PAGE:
"Veronica, you have the table manners of a wild boar," Isabella informed her sister at dinner one night. It's true. Veronica approaches each meal as though she were trying for the Guiness world record for the most food smeared on one body. She isn't alone in this pursuit. All toddlers do it. Isabella herself, when she was VeVe's age, once managed to destroy an entire outfit with one chocolate chip, a feat that has gone down in the annals of Griffith history.
Still, it called my attention to the fact that my standards had clearly slipped too far. You know how, when you have a baby, people are always telling you, "Loosen up. Enjoy the ride. They're only little once." That kind of advice, while true, is best aimed at a different sort of mom. I have always been more likely to stop and smell the roses than stop and clean the bathroom. There's only so loose things can get before they come apart.
I decided to return to my roots. My mother was a legendary preschool teacher, and I, myself worked for a while at a Montessori preschool. I know that kids can be civilized. My older kids are downright useful.
My first goal was to find nice, kid sized tableware. Something nice enough to elicit careful attention from preschool aged children, but inexpensive enough that I wouldn't cry if they broke it. I hit up the thrift store 40% off sale and bought dessert plates, punch cups, creamer pitchers, tea cups and saucers, pretty table linens and vases, most of them for under $.50 a piece.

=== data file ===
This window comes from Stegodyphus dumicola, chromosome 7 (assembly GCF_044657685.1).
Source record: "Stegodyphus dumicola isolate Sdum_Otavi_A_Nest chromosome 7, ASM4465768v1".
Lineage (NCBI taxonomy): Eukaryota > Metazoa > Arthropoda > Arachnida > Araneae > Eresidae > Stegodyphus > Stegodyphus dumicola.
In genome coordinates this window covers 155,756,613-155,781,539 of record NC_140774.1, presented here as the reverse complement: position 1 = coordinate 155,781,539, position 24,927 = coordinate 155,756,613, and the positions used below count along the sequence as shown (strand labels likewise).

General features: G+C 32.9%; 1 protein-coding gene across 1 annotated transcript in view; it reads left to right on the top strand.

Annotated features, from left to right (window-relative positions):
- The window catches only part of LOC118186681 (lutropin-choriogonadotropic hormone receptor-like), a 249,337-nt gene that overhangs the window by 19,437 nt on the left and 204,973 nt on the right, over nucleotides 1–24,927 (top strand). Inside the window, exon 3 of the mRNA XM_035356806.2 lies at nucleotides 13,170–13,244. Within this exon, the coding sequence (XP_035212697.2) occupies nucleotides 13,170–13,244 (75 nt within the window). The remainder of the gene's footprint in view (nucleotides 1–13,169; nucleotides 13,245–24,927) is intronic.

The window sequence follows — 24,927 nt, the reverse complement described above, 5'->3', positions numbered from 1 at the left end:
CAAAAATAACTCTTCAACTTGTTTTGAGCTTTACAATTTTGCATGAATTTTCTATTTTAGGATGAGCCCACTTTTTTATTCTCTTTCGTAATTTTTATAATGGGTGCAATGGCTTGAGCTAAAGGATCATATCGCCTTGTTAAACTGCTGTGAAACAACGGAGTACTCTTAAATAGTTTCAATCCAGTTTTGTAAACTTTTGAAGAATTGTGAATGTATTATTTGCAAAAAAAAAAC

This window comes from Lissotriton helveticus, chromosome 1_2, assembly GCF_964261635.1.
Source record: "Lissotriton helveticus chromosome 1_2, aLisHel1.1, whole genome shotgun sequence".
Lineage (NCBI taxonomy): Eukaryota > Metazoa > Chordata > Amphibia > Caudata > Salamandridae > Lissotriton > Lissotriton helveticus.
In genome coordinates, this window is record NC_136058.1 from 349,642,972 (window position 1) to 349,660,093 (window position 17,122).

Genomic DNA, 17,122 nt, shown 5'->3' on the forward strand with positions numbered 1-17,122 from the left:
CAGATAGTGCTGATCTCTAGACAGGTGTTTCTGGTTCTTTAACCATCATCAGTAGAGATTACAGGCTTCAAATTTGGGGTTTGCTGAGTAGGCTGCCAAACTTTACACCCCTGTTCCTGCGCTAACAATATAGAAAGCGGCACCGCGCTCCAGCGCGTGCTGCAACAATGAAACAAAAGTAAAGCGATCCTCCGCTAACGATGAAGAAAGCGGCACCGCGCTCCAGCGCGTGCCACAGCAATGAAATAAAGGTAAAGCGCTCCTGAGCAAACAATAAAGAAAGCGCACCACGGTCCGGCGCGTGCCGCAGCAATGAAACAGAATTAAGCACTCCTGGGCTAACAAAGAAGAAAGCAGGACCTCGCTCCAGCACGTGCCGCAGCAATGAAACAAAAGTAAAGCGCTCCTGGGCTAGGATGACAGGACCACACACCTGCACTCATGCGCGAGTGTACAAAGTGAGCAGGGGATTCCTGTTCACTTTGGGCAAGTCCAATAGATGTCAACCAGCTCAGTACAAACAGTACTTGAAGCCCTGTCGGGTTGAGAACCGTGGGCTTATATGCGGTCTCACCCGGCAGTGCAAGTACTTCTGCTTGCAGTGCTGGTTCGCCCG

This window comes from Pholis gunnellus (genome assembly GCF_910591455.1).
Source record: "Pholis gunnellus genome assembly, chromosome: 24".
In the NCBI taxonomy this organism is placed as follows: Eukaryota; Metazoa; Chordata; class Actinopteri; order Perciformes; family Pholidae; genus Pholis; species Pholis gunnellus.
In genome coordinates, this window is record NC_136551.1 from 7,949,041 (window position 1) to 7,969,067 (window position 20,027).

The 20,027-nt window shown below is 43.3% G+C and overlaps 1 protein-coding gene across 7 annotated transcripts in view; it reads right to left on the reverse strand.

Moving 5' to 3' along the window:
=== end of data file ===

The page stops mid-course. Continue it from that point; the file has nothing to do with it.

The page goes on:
The effect was almost instantaneous. The kids started sitting more quietly. They said please and thank you. They cleared their place when they were done.
The boys learned how to hand wash and dry dishes, taking care to do a thorough job.
I bought this Raskog cart at IKEA to store our new treasures and make moving dishes back and forth a less harrowing experience. The entire cart can be pushed from the sink to the dining room, or from its spot by the wall to the table for easy place setting.
We also bought kid size tools for cleaning. We found a stick vacuum with a telescoping handle at a thrift store tgat, when the handle is down, is the perfect size for a young child. We set up a mop, broom and crumb station in the corner of the dining room, and we have been getting the children to help tidy after meals.
Isabella quickly discovered that preschoolers need guidance for sweeping or they speak the mess around. She made a sweeping guide out of painters tape to help them focus their efforts.
Even our resident wild boar is beginning to mend her ways.